The Japanese seem to love them as is clear from the curve that they draw on the road to indicate the angle at which you make a turn to the right or left. Most roads are narrow and you can rest assured that by taking the turn exactly at that angle you will stay within your lane no matter how big your vehicle.
Even the randomly placed rocks at a zen garden have a certain aesthetic appeal to it. Apparently, the rocks at Ryoanji have been so arranged that viewed from any angle only 14 out of the 15 rocks are visible at a time.
The Japanese tea ceremony is another instance where you turn your tea cup at a particular angle, lift it and transfer it to another hand in a particular way. There is a certain way the teapot is held and tea is poured. So Zen..so neat!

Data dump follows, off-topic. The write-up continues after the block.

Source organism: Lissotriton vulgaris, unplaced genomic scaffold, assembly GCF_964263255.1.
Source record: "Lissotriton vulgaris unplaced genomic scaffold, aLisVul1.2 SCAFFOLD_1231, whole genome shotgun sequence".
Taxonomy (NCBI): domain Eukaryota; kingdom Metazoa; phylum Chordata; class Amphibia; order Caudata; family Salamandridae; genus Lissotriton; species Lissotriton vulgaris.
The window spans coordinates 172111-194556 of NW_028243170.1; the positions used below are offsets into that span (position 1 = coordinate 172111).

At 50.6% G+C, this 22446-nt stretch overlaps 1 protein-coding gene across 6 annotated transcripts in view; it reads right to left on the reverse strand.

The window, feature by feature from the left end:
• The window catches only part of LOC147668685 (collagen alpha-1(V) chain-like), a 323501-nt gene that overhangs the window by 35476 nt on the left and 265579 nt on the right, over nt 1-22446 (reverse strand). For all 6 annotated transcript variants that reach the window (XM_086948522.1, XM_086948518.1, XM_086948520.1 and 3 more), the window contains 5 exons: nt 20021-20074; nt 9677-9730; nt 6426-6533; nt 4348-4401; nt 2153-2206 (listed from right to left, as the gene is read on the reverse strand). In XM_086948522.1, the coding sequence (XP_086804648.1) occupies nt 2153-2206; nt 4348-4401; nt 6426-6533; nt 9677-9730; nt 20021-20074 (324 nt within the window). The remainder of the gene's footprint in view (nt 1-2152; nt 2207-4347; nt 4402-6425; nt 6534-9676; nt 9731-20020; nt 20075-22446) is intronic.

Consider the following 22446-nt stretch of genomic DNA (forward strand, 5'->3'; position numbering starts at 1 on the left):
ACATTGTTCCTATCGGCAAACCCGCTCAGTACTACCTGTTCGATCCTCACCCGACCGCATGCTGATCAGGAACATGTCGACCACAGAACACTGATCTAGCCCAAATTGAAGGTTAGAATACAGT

The traditional Japanese bow is made at different angles depending upon the person you are bowing to. You’d bend 45° (Keirei) to show respect and 70° (Saikeirei) to show respect to the point of reverence:-). You would probably just mildly nod your head for someone who is junior to you.
Even Japan’s funkiest architecture seem well thought out – with clean lines and angles. Nothing ever seems out of place in Japan to the point where you begin to think the Japanese have some kind of “obsessive compulsive disorder” :-).